Park players remember fallen MacEwan teammate - Sherwood Park News

Saturday, March 02, 2019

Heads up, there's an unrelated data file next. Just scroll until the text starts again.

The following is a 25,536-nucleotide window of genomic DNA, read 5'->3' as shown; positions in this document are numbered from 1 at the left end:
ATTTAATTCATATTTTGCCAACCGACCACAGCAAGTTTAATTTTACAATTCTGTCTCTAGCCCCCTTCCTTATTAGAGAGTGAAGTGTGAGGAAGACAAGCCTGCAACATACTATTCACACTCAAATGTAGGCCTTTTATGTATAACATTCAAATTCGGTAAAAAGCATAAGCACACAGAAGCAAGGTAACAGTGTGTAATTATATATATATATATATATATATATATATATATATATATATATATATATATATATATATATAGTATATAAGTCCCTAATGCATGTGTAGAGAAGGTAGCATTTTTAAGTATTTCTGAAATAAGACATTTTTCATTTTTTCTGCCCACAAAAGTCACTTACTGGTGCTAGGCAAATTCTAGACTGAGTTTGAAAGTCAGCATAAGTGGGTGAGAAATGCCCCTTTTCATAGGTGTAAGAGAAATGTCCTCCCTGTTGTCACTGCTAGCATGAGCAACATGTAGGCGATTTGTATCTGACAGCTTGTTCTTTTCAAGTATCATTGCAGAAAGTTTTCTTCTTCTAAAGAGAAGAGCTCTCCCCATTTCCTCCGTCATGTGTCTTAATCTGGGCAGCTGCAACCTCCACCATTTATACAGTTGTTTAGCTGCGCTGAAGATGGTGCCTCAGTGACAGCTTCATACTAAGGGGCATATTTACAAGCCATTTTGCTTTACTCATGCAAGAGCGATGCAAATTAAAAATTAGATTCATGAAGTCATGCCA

MacEwan and in his third year with the Griffins. He also played with the Drayton Valley Thunder of the Alberta Junior Hockey League (2013-2014), the Opaskwayak Cree Nation Blizzard of the Manitoba Junior Hockey League (2013-2015) and the La Ronge Ice Wolves of the Saskatchewan Junior Hockey League (2015-2016).Lamothe was a graduate of the Vimy Ridge Academy and also played for the Edmonton South Side Athletic Club. The official cause of death has not been released."He was a real salt-of-the-earth guy," said Griffins forward and another Sherwood Park product Nolan Yaremchuk, 25. "He really thought about other people before he thought about himself. I think that Nakehko was so special in so many different ways. For one, he was so funny, he had a charismatic personality, and he was always wanting to come to the rink to get better. His drive for hockey was something I'd never seen before. He loved playing hockey." Grant MacEwan Griffins hockey player and Sherwood Park product Cam Gotaas speaks about the death of teammate Nakehko Lamothe. Greg Southam/Postmedia Network Part Dene and part Cree, Lamothe was a role model for Indigenous youth. He grew up on the Bigstone Cree Nation at Calling Lake and helped run youth hockey programs. Last February, Lamothe invited youth from his community to spend a day with him at MacEwan."He was an incredible teammate and he was very well liked in the dressing room," Griffins head coach Mike Ringrose, a former player for the Sherwood Park Crusaders, said. "He was infectious in terms of his attitude and his work ethic. He was easily the fittest player on our team. Anytime we did any type of fitness competition, he was the one that always came out on top and took care of his body and his diet. He was a leader for us in that regard. On the ice, he was extremely competitive, worked exceptionally hard and was hard to play against. The type of guy you were certainly happy to have on your team and you didn't want to see on the other side."According to teammates the six-foot-three, 210-pound forward was dedicated to fitness."We had a team party one time and us being university guys, some guys brought beer to the party and Nakehko brings 12 eggs," Gotaas said. "He was just a health consci...